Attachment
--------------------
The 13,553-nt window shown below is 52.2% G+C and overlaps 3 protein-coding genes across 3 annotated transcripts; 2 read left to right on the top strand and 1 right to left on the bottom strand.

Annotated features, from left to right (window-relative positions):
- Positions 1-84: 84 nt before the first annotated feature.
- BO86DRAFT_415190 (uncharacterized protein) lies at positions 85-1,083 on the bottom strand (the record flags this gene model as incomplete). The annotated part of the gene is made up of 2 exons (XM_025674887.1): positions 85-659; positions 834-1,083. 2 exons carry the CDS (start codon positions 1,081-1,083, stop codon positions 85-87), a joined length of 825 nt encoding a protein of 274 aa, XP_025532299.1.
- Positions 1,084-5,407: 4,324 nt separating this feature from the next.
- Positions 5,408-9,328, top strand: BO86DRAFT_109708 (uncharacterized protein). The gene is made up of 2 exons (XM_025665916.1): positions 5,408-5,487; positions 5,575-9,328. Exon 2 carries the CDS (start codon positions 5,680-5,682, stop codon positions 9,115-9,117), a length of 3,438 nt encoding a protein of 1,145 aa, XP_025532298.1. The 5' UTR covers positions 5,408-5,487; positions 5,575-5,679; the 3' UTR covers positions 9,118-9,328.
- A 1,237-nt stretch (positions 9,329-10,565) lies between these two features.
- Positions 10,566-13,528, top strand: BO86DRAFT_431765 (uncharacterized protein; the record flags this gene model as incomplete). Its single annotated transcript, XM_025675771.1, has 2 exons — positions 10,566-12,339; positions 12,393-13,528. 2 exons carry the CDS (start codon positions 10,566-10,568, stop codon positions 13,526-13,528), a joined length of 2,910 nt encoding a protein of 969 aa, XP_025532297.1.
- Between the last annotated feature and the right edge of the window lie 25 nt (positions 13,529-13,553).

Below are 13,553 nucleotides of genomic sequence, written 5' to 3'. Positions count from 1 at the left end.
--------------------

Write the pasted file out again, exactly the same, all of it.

The 13,553-nt window shown below is 52.2% G+C and overlaps 3 protein-coding genes across 3 annotated transcripts; 2 read left to right on the top strand and 1 right to left on the bottom strand.

Annotated features, from left to right (window-relative positions):
- Positions 1-84: 84 nt before the first annotated feature.
- BO86DRAFT_415190 (uncharacterized protein) lies at positions 85-1,083 on the bottom strand (the record flags this gene model as incomplete). The annotated part of the gene is made up of 2 exons (XM_025674887.1): positions 85-659; positions 834-1,083. 2 exons carry the CDS (start codon positions 1,081-1,083, stop codon positions 85-87), a joined length of 825 nt encoding a protein of 274 aa, XP_025532299.1.
- Positions 1,084-5,407: 4,324 nt separating this feature from the next.
- Positions 5,408-9,328, top strand: BO86DRAFT_109708 (uncharacterized protein). The gene is made up of 2 exons (XM_025665916.1): positions 5,408-5,487; positions 5,575-9,328. Exon 2 carries the CDS (start codon positions 5,680-5,682, stop codon positions 9,115-9,117), a length of 3,438 nt encoding a protein of 1,145 aa, XP_025532298.1. The 5' UTR covers positions 5,408-5,487; positions 5,575-5,679; the 3' UTR covers positions 9,118-9,328.
- A 1,237-nt stretch (positions 9,329-10,565) lies between these two features.
- Positions 10,566-13,528, top strand: BO86DRAFT_431765 (uncharacterized protein; the record flags this gene model as incomplete). Its single annotated transcript, XM_025675771.1, has 2 exons — positions 10,566-12,339; positions 12,393-13,528. 2 exons carry the CDS (start codon positions 10,566-10,568, stop codon positions 13,526-13,528), a joined length of 2,910 nt encoding a protein of 969 aa, XP_025532297.1.
- Between the last annotated feature and the right edge of the window lie 25 nt (positions 13,529-13,553).

Below are 13,553 nucleotides of genomic sequence, written 5' to 3'. Positions count from 1 at the left end.